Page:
Aimee Liu

Novelist, Essayist, Teacher

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Aimee Liu Author Novelist

Aimee Liu

Aimee Liu is the bestselling author of the novel Glorious Boy, as well as Flash House; Cloud Mountain; and Face. Her nonfiction includes Gaining: The Truth About Life After Eating Disorders and Solitaire. Aimee's books have been translated into more than a dozen languages. Her short fiction has been nominated for and received special mention in the Pushcart Prize competition. Her essays have appeared in the Los Angeles Review of Books, The Los Angeles Times, Poets & Writers, and many other periodicals and anthologies.
 
Aimee received her MFA from Bennington College and taught fiction and nonfiction in Goddard College's low-residency MFA PROGRAM IN CREATIVE WRITING.

For a comprehensive article about her career,
check out this post on @Medium: About Me--Aimee Liu

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About Me-- Aimee Liu

About Me-- Aimee Liu
by Aimee Liu

I recently discovered the Medium publication, About Me. Its whole m.o. is introducing writers, and it occurred to me that this might be a good addition to my blog, so here goes!

Full article @ authoraimeeliu.Medium.com

Yellowface in the Family

Yellowface in the Family
by Aimee Liu

I was cleaning out my father’s office after his death when I discovered the history of his movie years, stuffed into a soft red and gold Moroccan leather folio. This trove of yellowing newspaper clippings and gauzy headshots thrilled me. Here at last was the archive that would help me piece together Dad’s unlikely acting career 70 years earlier.

He’d never wanted to talk about his Hollywood days. MGM’s 1937 version of The Good Earth was the only movie he’d admit to being part of, which was odd because he hadn’t even made the final cut. His appearance as one of the uncles in the opening scene wound up on the editing room floor. He also worked as a technical consultant for the crews that shot in China. Dad had grown up in Shanghai, the son of a Chinese official who’d remained in Nanking after Dad’s American mother moved the rest of the family to California. My father doubtless was very useful to the production, given the various wars and political intrigues that were brewing in China at the time, but this role, too, was uncredited.

Not until late in his life, just a few years before he died, did I learn that both Dad and his sister Lotus performed onscreen with some of the biggest movie stars of the 1930s. On an idle whim, my brother had searched for their names on IMDb. According to his listed credits, our father, Maurice Liu, played the Hawaiian bridegroom in Waikiki Wedding, starring Bing Crosby. In Shadow of Chinatown, a Bela Lugosi vehicle, Dad appeared as a house boy. In West of Shanghai, with Boris Karloff, he was listed as a train conductor. Lotus had nine films under her name.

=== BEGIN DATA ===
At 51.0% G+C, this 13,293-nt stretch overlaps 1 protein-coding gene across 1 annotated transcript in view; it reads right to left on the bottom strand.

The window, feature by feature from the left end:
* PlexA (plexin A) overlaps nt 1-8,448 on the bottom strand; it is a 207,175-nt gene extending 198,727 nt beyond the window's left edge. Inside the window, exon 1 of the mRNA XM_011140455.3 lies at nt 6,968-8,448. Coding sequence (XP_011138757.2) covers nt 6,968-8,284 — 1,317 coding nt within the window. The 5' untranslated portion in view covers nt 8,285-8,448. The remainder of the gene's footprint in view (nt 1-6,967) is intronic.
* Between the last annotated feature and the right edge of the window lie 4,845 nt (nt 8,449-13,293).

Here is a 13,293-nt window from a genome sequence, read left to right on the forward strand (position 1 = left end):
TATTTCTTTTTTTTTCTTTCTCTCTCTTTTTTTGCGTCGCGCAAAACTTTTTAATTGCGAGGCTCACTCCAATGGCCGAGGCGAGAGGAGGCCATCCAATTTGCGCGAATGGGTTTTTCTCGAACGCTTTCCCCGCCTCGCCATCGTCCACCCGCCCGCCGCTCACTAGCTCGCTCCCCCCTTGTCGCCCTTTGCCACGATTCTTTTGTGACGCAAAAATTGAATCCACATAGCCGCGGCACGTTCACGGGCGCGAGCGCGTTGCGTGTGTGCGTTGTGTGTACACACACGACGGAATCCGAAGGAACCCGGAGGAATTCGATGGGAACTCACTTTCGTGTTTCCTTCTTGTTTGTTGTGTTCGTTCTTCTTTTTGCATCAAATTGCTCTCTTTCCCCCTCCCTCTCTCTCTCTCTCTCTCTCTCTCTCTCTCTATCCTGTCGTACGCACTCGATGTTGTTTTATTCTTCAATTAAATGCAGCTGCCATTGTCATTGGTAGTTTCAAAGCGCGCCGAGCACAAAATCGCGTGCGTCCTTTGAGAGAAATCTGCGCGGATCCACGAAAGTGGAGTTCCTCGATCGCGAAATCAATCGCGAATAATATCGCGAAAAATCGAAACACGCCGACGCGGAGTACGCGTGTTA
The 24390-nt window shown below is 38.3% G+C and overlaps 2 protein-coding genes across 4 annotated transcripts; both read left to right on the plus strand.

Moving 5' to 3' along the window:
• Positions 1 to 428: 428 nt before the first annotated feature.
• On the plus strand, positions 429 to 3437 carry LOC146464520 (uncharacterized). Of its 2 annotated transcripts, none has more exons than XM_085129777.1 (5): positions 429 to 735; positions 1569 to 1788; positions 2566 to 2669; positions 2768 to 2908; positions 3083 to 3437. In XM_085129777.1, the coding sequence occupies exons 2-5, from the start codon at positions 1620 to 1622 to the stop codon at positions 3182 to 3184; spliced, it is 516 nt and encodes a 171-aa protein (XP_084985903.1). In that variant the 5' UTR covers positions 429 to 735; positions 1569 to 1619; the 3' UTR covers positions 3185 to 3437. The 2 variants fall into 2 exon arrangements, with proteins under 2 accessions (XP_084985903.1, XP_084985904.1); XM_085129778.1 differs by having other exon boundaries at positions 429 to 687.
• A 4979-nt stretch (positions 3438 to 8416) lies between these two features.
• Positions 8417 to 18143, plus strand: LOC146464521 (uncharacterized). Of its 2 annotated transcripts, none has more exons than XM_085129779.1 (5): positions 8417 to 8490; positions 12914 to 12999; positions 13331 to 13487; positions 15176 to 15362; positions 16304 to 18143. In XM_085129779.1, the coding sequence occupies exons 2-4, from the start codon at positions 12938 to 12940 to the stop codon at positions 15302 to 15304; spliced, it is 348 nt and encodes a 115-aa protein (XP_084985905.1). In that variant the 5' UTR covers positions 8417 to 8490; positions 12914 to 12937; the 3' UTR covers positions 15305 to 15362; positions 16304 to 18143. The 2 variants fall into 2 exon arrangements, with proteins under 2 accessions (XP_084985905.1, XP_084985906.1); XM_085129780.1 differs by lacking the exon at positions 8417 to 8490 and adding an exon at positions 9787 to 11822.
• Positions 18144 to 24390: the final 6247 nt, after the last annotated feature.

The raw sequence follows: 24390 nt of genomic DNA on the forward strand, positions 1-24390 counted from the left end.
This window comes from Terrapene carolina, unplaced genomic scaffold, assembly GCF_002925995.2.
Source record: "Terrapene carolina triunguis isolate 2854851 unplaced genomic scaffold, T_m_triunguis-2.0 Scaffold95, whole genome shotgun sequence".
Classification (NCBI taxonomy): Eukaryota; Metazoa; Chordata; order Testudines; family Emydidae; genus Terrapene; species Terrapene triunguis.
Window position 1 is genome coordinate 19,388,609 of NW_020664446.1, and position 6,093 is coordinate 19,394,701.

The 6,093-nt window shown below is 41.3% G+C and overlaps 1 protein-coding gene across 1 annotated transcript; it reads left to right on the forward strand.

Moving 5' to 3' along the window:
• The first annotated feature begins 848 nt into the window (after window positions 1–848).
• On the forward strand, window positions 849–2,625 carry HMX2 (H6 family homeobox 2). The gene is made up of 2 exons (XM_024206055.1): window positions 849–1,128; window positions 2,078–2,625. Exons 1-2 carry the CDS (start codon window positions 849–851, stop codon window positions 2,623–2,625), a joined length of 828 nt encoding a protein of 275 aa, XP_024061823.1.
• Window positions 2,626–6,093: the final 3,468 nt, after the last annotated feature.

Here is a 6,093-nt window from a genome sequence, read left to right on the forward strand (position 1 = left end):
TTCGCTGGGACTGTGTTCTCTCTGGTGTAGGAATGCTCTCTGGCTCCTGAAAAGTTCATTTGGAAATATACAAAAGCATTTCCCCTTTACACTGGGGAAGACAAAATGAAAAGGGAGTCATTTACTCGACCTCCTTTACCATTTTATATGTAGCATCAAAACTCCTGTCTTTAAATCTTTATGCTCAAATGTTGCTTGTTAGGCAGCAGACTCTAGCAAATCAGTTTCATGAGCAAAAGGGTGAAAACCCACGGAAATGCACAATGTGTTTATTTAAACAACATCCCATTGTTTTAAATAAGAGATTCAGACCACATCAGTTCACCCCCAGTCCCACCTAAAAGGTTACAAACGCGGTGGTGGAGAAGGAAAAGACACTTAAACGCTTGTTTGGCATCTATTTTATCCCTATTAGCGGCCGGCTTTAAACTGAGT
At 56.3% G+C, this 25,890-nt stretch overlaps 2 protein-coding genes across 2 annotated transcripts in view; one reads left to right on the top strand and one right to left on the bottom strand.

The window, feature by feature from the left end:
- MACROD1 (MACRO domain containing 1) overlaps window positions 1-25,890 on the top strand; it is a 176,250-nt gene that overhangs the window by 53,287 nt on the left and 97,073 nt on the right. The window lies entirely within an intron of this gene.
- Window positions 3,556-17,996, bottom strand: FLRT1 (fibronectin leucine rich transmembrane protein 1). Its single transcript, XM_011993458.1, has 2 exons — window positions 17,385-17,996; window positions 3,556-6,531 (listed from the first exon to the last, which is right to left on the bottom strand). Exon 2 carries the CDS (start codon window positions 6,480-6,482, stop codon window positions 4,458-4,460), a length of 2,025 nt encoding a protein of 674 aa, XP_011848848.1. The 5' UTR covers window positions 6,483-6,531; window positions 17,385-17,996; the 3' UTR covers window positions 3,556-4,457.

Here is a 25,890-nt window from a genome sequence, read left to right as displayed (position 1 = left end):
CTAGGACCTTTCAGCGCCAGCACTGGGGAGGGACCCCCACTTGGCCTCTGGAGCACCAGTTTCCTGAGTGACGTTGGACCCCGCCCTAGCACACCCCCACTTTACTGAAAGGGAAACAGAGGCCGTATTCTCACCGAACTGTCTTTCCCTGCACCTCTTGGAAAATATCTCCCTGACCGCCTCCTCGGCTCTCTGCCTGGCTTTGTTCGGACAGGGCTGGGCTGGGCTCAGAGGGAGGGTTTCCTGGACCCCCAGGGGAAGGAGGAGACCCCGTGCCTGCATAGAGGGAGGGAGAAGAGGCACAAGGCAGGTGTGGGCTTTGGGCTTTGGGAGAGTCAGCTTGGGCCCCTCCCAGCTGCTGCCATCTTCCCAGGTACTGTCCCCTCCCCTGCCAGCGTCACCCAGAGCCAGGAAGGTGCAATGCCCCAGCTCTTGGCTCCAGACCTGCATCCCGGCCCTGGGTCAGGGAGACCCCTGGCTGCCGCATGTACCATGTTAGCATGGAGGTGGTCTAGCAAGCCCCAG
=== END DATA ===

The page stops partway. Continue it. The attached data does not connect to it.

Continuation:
Full story @ Medium here.
 

The Foster Sister I Never Knew

The Foster Sister I Never Knew
by Aimee Liu

Why did my parents really let her go?


I was born three years after my parents gave my foster sister back. As far as my mother was concerned, I replaced her. My father, I’m not so sure. Josie would have been about six by then. My brother, Marc, was seven. I grew up without knowing the first thing about Josie’s existence.

Only as an adult did I trip across the one photograph that my parents seemed to possess of her. There, tucked into some ancient album, appeared a small blond stranger stepping down Fifth Avenue between my equally small older brother and our fashionable mother. Easter, 1949, the caption read. My mother wore a black veil, white gloves, and a fox stole with its jaws biting its tail to secure it around her shoulders. I recognized the fox, which still hung in the coat closet. I recognized my brother and mother, though I’d never known them so young. But who was that other toddler?

“That’s Josie,” my mother informed me. “She was our foster child.”

“We had a foster child?” Every word of that sentence sounded improbable.

Full article @ authoraimeeliu.Medium.com

Nostalgia for the East Coast Bonded Us in a West Coast ER

Nostalgia for the East Coast Bonded Us in a West Coast ER
by Aimee Liu

Hometown memories become a source of cheer during medical emergencies

 

The Dust Storm of First Memories: When you belong to a different world than the one you’re supposed to call home

The Dust Storm of First Memories: When you belong to a different world than the one you’re supposed to call home
by Aimee Liu

My first memories take me back to the rooftop terrace in Delhi where my family slept on hot summer nights when I was three years old. Part of me will forever lie awake under that ocean of stars, the desert sky stretching wide and deep and uncannily quiet, the darkness pungent with dung smoke infused with night-blooming jasmine. Around me, my parents and older brother form a protective ring of shadows.

Then, as if by the flick of a switch, the wind erupts. Dust howls out of nowhere, whipping us into action. We move in a panic of flapping sheets and hoisted cots, making for the stairwell and down to our white, sweltering flat, where the sand beats savagely against the shutters, like a stranger demanding to be let in.

I was not born in India, but as far as memory is concerned, Delhi was my first home. There my mind and senses awoke, chasing snails into pools of shade, hiding under the garden’s frangipani, or rising on tiptoes to watch the daily parade of cows and elephants and sadhus trudging the unpaved road below our balcony. I loved the long-lashed camels dressed in tassels and bright-colored blankets. Who knew where they were going, where they’d traveled from?

Full article @ authoraimeeliu.Medium.com